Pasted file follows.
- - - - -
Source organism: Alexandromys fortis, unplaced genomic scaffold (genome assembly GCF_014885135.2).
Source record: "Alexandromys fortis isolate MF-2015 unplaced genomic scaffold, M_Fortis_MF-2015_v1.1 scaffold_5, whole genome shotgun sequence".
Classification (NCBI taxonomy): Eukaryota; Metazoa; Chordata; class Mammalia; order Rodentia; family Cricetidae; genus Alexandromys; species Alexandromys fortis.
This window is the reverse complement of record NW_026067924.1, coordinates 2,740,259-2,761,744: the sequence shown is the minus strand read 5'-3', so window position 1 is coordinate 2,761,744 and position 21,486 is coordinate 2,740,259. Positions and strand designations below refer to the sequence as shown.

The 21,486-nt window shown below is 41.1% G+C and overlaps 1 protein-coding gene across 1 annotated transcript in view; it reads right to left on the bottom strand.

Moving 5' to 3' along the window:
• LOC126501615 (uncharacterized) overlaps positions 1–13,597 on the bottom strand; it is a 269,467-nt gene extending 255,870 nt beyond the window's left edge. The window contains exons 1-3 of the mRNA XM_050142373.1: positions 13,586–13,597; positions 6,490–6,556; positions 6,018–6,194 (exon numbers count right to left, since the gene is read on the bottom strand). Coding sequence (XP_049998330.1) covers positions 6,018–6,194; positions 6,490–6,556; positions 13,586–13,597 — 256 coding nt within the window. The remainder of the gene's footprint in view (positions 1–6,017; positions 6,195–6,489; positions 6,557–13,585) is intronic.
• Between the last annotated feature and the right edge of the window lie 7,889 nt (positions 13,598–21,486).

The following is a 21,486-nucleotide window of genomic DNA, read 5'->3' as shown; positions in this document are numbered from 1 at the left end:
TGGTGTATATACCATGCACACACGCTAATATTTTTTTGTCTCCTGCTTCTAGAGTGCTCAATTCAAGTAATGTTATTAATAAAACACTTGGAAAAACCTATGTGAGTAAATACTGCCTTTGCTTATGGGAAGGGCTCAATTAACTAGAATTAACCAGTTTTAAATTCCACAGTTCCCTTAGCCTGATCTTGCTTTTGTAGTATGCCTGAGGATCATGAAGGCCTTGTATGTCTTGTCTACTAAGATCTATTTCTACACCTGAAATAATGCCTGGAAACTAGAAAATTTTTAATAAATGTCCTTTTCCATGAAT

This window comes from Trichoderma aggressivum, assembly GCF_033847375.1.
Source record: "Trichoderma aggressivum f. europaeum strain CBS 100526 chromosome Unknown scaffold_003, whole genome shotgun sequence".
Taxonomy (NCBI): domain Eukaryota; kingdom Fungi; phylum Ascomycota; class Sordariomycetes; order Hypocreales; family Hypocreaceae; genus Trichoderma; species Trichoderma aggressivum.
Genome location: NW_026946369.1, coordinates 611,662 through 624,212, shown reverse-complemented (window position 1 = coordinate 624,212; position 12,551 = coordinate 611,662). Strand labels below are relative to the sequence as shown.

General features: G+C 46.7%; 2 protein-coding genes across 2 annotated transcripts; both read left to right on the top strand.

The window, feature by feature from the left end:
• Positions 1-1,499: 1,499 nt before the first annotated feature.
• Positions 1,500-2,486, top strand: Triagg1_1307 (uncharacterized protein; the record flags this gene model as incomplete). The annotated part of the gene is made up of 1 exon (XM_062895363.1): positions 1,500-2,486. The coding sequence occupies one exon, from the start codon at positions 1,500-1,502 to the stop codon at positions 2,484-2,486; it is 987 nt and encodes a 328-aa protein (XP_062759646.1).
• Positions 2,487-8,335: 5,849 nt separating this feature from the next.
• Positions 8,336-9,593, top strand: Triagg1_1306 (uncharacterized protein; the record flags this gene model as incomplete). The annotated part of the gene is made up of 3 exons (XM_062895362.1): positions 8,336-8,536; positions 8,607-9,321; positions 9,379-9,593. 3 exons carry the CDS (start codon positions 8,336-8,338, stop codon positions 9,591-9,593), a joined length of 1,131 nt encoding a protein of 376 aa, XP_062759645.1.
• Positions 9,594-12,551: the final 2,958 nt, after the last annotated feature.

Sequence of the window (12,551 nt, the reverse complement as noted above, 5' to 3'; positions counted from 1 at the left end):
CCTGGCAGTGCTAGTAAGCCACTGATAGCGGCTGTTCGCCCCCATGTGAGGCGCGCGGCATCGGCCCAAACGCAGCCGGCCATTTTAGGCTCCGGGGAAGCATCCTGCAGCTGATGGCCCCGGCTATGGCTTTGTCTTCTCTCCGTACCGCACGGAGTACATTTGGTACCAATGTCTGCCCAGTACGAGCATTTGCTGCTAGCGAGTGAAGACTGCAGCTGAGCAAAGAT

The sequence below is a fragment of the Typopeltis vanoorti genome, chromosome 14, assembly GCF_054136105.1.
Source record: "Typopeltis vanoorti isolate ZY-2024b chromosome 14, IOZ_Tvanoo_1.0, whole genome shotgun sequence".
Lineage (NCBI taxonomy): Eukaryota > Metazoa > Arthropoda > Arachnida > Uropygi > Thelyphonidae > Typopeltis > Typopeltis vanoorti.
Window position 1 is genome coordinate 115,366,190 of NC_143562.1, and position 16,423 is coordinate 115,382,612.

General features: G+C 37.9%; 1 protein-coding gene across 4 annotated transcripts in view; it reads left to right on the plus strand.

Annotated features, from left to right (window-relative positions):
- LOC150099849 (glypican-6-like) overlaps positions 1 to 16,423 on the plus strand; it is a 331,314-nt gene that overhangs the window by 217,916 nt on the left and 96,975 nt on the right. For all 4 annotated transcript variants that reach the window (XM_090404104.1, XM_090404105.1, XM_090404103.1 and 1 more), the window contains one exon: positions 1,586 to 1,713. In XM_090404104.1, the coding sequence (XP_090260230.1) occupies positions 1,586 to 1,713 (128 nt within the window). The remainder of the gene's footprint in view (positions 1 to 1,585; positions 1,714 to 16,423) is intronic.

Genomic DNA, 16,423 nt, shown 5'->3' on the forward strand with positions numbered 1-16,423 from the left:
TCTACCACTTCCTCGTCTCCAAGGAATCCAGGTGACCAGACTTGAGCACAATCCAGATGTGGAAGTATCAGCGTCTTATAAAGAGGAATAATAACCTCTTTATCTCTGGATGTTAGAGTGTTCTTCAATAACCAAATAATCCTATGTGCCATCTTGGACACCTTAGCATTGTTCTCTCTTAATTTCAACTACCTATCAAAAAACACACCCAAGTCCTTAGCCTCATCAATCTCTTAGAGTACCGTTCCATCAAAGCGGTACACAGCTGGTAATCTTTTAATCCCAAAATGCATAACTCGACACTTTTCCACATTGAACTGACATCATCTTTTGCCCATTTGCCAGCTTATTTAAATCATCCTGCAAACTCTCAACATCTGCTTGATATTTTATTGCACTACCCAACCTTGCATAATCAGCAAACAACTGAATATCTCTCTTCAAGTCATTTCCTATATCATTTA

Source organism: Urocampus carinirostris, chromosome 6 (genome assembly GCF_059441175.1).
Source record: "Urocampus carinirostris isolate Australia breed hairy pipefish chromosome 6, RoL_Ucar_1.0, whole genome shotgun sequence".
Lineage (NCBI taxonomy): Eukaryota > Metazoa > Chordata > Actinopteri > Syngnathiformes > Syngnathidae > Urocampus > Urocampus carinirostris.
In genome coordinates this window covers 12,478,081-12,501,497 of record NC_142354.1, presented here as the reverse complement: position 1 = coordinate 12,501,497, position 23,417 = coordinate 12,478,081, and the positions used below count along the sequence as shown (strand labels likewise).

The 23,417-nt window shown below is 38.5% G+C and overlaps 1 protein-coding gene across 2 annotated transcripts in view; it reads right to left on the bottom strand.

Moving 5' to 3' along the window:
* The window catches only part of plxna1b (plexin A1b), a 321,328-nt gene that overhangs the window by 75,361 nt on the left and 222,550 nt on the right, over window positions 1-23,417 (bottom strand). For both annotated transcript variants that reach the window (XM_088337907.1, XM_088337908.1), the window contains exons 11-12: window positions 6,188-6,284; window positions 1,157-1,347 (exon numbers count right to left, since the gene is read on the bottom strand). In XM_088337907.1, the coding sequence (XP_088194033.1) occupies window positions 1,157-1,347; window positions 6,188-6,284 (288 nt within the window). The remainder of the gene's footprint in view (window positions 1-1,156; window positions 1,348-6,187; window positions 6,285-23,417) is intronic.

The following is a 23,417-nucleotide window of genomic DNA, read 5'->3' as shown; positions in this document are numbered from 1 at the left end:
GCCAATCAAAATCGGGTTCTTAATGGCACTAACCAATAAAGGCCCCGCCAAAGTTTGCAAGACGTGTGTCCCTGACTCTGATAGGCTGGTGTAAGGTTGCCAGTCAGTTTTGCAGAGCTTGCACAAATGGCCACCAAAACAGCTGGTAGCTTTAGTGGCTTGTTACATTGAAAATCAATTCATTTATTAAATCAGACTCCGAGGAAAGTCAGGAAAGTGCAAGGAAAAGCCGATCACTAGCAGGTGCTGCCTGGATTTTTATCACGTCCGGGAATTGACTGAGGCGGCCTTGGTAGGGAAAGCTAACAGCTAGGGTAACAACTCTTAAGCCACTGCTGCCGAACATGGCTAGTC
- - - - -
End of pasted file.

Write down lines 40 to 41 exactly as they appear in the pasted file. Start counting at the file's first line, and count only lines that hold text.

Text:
The following is a 23,417-nucleotide window of genomic DNA, read 5'->3' as shown; positions in this document are numbered from 1 at the left end:
GCCAATCAAAATCGGGTTCTTAATGGCACTAACCAATAAAGGCCCCGCCAAAGTTTGCAAGACGTGTGTCCCTGACTCTGATAGGCTGGTGTAAGGTTGCCAGTCAGTTTTGCAGAGCTTGCACAAATGGCCACCAAAACAGCTGGTAGCTTTAGTGGCTTGTTACATTGAAAATCAATTCATTTATTAAATCAGACTCCGAGGAAAGTCAGGAAAGTGCAAGGAAAAGCCGATCACTAGCAGGTGCTGCCTGGATTTTTATCACGTCCGGGAATTGACTGAGGCGGCCTTGGTAGGGAAAGCTAACAGCTAGGGTAACAACTCTTAAGCCACTGCTGCCGAACATGGCTAGTC